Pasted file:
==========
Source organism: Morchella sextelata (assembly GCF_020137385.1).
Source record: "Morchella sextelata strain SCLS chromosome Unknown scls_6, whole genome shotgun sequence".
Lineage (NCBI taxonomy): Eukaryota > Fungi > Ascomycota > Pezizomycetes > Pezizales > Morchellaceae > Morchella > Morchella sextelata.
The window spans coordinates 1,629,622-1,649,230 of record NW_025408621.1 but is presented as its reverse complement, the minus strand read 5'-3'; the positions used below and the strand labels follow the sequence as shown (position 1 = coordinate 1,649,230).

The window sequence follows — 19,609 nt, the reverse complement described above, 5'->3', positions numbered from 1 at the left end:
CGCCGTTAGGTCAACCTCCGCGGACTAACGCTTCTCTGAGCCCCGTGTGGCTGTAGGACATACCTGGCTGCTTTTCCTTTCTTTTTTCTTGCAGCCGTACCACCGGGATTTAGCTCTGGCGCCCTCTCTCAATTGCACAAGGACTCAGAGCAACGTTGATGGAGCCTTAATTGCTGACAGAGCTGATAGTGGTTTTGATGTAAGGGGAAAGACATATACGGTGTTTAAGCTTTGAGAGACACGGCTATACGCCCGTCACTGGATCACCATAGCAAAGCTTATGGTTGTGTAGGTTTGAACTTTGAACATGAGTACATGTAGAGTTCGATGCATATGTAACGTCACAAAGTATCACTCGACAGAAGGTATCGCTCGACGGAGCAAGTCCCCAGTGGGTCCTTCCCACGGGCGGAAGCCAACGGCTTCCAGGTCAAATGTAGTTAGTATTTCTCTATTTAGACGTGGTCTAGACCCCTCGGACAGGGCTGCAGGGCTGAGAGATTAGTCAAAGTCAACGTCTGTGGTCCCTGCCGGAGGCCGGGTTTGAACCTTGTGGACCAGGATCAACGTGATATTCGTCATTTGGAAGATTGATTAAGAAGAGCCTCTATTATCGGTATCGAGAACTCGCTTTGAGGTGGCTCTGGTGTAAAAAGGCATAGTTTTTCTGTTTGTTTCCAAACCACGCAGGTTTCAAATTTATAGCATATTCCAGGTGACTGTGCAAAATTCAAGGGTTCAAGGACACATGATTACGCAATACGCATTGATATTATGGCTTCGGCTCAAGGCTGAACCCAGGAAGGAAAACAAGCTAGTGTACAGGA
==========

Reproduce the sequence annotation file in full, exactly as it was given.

Source organism: Morchella sextelata (assembly GCF_020137385.1).
Source record: "Morchella sextelata strain SCLS chromosome Unknown scls_6, whole genome shotgun sequence".
Lineage (NCBI taxonomy): Eukaryota > Fungi > Ascomycota > Pezizomycetes > Pezizales > Morchellaceae > Morchella > Morchella sextelata.
The window spans coordinates 1,629,622-1,649,230 of record NW_025408621.1 but is presented as its reverse complement, the minus strand read 5'-3'; the positions used below and the strand labels follow the sequence as shown (position 1 = coordinate 1,649,230).

The window sequence follows — 19,609 nt, the reverse complement described above, 5'->3', positions numbered from 1 at the left end:
CGCCGTTAGGTCAACCTCCGCGGACTAACGCTTCTCTGAGCCCCGTGTGGCTGTAGGACATACCTGGCTGCTTTTCCTTTCTTTTTTCTTGCAGCCGTACCACCGGGATTTAGCTCTGGCGCCCTCTCTCAATTGCACAAGGACTCAGAGCAACGTTGATGGAGCCTTAATTGCTGACAGAGCTGATAGTGGTTTTGATGTAAGGGGAAAGACATATACGGTGTTTAAGCTTTGAGAGACACGGCTATACGCCCGTCACTGGATCACCATAGCAAAGCTTATGGTTGTGTAGGTTTGAACTTTGAACATGAGTACATGTAGAGTTCGATGCATATGTAACGTCACAAAGTATCACTCGACAGAAGGTATCGCTCGACGGAGCAAGTCCCCAGTGGGTCCTTCCCACGGGCGGAAGCCAACGGCTTCCAGGTCAAATGTAGTTAGTATTTCTCTATTTAGACGTGGTCTAGACCCCTCGGACAGGGCTGCAGGGCTGAGAGATTAGTCAAAGTCAACGTCTGTGGTCCCTGCCGGAGGCCGGGTTTGAACCTTGTGGACCAGGATCAACGTGATATTCGTCATTTGGAAGATTGATTAAGAAGAGCCTCTATTATCGGTATCGAGAACTCGCTTTGAGGTGGCTCTGGTGTAAAAAGGCATAGTTTTTCTGTTTGTTTCCAAACCACGCAGGTTTCAAATTTATAGCATATTCCAGGTGACTGTGCAAAATTCAAGGGTTCAAGGACACATGATTACGCAATACGCATTGATATTATGGCTTCGGCTCAAGGCTGAACCCAGGAAGGAAAACAAGCTAGTGTACAGGA